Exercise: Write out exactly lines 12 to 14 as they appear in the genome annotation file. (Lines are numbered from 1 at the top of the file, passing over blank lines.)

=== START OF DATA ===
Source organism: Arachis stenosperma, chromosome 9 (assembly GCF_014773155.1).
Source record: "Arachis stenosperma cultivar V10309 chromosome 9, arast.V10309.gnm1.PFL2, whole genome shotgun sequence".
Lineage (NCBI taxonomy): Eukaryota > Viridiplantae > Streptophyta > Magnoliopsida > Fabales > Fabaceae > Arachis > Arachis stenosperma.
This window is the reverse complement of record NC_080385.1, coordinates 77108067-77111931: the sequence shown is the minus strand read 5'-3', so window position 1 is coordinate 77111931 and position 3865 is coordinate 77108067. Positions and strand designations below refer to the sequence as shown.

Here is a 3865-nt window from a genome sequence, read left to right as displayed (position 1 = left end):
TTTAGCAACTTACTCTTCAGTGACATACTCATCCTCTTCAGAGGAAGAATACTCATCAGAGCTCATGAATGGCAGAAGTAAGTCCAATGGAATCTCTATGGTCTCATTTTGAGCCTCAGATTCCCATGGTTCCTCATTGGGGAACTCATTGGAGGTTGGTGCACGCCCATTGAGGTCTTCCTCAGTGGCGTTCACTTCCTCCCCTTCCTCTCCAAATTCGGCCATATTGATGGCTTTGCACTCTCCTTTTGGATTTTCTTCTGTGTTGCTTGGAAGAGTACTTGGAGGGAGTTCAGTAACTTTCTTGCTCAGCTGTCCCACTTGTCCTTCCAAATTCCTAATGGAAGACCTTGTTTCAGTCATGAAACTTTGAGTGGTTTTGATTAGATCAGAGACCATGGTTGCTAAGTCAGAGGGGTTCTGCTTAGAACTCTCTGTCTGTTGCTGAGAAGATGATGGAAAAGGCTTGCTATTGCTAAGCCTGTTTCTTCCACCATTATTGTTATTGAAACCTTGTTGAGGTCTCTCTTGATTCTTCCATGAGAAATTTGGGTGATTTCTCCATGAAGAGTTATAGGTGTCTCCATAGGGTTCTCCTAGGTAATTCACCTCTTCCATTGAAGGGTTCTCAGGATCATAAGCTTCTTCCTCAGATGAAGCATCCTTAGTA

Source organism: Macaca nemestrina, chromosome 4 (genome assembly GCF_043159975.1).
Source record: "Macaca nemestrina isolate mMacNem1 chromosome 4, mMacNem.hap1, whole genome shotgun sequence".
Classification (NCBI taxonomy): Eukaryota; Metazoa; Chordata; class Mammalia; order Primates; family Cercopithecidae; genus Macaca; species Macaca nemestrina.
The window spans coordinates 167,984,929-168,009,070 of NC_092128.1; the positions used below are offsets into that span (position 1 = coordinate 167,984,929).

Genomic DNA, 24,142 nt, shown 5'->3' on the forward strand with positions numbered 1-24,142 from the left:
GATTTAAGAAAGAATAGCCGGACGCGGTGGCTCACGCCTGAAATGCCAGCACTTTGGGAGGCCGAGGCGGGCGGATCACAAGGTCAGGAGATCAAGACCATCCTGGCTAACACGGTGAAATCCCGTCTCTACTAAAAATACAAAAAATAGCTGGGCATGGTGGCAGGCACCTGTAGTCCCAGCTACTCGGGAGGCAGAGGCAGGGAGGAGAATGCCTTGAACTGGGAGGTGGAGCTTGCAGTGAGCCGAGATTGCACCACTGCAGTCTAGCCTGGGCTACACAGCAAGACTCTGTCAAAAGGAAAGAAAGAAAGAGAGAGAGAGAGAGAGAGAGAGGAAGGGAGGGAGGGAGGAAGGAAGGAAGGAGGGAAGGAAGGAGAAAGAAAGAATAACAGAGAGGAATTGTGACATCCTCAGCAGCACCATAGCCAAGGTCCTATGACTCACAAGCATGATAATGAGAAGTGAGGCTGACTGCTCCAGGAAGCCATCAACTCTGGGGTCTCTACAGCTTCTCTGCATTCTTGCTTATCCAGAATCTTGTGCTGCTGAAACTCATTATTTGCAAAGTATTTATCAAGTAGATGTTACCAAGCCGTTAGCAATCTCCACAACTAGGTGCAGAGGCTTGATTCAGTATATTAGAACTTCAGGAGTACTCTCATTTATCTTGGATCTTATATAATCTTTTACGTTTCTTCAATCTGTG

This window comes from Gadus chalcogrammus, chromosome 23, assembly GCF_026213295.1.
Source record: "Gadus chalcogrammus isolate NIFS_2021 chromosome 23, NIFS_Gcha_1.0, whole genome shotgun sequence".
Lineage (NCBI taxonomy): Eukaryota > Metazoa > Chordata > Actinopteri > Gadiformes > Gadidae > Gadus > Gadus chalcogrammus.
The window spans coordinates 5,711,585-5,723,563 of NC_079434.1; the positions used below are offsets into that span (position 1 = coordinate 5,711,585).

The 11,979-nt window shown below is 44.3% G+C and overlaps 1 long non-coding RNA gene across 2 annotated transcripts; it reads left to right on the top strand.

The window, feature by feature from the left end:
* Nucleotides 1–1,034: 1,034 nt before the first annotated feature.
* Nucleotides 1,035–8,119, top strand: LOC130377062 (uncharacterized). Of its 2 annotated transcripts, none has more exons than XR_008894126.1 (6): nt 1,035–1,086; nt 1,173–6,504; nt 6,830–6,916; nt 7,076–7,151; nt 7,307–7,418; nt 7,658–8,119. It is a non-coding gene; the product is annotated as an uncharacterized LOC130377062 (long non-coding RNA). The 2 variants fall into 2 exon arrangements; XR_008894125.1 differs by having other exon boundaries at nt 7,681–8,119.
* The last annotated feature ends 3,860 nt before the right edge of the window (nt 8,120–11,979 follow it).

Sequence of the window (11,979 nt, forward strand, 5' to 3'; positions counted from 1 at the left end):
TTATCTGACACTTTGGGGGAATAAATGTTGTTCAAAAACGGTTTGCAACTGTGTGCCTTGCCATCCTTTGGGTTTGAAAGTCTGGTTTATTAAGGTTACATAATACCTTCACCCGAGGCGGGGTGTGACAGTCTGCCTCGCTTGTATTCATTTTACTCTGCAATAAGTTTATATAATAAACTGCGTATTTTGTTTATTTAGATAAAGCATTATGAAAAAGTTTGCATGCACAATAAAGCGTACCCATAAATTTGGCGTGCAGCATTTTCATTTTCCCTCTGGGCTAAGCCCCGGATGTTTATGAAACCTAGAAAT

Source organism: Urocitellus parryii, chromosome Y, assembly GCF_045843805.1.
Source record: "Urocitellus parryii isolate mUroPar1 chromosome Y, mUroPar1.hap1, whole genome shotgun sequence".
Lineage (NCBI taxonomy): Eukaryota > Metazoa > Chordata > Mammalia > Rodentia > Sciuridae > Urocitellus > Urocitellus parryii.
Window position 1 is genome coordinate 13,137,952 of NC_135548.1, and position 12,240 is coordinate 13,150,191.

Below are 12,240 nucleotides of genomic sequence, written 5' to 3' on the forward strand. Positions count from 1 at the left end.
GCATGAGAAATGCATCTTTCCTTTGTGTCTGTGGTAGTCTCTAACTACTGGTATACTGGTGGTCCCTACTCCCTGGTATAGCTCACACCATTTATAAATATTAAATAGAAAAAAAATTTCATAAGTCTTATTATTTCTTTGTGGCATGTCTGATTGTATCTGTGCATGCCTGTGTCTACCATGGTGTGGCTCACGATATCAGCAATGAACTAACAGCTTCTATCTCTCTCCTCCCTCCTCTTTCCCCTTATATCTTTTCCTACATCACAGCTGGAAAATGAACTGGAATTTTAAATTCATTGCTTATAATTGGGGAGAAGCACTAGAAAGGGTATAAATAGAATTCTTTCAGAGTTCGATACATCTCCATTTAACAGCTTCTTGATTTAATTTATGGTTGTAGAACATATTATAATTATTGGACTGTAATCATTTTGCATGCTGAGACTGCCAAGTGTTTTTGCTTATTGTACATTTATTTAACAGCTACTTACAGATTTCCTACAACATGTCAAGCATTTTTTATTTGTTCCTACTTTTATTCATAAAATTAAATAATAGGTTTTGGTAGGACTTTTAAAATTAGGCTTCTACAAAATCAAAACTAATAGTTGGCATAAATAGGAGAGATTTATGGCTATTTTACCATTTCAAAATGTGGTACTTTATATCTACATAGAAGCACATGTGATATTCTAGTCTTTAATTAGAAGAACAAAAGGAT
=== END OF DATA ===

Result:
GATTTAAGAAAGAATAGCCGGACGCGGTGGCTCACGCCTGAAATGCCAGCACTTTGGGAGGCCGAGGCGGGCGGATCACAAGGTCAGGAGATCAAGACCATCCTGGCTAACACGGTGAAATCCCGTCTCTACTAAAAATACAAAAAATAGCTGGGCATGGTGGCAGGCACCTGTAGTCCCAGCTACTCGGGAGGCAGAGGCAGGGAGGAGAATGCCTTGAACTGGGAGGTGGAGCTTGCAGTGAGCCGAGATTGCACCACTGCAGTCTAGCCTGGGCTACACAGCAAGACTCTGTCAAAAGGAAAGAAAGAAAGAGAGAGAGAGAGAGAGAGAGAGGAAGGGAGGGAGGGAGGAAGGAAGGAAGGAGGGAAGGAAGGAGAAAGAAAGAATAACAGAGAGGAATTGTGACATCCTCAGCAGCACCATAGCCAAGGTCCTATGACTCACAAGCATGATAATGAGAAGTGAGGCTGACTGCTCCAGGAAGCCATCAACTCTGGGGTCTCTACAGCTTCTCTGCATTCTTGCTTATCCAGAATCTTGTGCTGCTGAAACTCATTATTTGCAAAGTATTTATCAAGTAGATGTTACCAAGCCGTTAGCAATCTCCACAACTAGGTGCAGAGGCTTGATTCAGTATATTAGAACTTCAGGAGTACTCTCATTTATCTTGGATCTTATATAATCTTTTACGTTTCTTCAATCTGTG

This window comes from Gadus chalcogrammus, chromosome 23, assembly GCF_026213295.1.
Source record: "Gadus chalcogrammus isolate NIFS_2021 chromosome 23, NIFS_Gcha_1.0, whole genome shotgun sequence".